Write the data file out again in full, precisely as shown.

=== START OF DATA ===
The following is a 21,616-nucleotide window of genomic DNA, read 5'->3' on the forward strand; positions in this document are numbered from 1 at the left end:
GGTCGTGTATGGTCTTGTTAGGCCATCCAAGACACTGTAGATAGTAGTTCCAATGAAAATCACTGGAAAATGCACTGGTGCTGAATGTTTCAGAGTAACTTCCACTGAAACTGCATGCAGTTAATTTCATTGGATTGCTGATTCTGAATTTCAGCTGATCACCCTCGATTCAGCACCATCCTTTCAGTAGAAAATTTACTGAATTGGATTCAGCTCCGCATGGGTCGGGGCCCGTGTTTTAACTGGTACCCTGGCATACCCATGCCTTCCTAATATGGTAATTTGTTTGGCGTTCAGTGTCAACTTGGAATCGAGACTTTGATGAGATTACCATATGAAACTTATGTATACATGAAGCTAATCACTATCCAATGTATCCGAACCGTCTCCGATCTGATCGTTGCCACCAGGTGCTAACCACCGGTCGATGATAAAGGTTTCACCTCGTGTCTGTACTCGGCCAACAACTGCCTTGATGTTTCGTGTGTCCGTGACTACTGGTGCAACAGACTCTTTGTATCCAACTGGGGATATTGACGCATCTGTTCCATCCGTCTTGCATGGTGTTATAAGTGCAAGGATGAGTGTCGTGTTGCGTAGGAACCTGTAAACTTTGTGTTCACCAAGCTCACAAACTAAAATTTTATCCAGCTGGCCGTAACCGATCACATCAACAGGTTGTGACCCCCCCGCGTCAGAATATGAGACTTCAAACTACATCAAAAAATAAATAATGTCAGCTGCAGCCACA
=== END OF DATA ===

The following is a 21,616-nucleotide window of genomic DNA, read 5'->3' on the forward strand; positions in this document are numbered from 1 at the left end:
GGTCGTGTATGGTCTTGTTAGGCCATCCAAGACACTGTAGATAGTAGTTCCAATGAAAATCACTGGAAAATGCACTGGTGCTGAATGTTTCAGAGTAACTTCCACTGAAACTGCATGCAGTTAATTTCATTGGATTGCTGATTCTGAATTTCAGCTGATCACCCTCGATTCAGCACCATCCTTTCAGTAGAAAATTTACTGAATTGGATTCAGCTCCGCATGGGTCGGGGCCCGTGTTTTAACTGGTACCCTGGCATACCCATGCCTTCCTAATATGGTAATTTGTTTGGCGTTCAGTGTCAACTTGGAATCGAGACTTTGATGAGATTACCATATGAAACTTATGTATACATGAAGCTAATCACTATCCAATGTATCCGAACCGTCTCCGATCTGATCGTTGCCACCAGGTGCTAACCACCGGTCGATGATAAAGGTTTCACCTCGTGTCTGTACTCGGCCAACAACTGCCTTGATGTTTCGTGTGTCCGTGACTACTGGTGCAACAGACTCTTTGTATCCAACTGGGGATATTGACGCATCTGTTCCATCCGTCTTGCATGGTGTTATAAGTGCAAGGATGAGTGTCGTGTTGCGTAGGAACCTGTAAACTTTGTGTTCACCAAGCTCACAAACTAAAATTTTATCCAGCTGGCCGTAACCGATCACATCAACAGGTTGTGACCCCCCCGCGTCAGAATATGAGACTTCAAACTACATCAAAAAATAAATAATGTCAGCTGCAGCCACA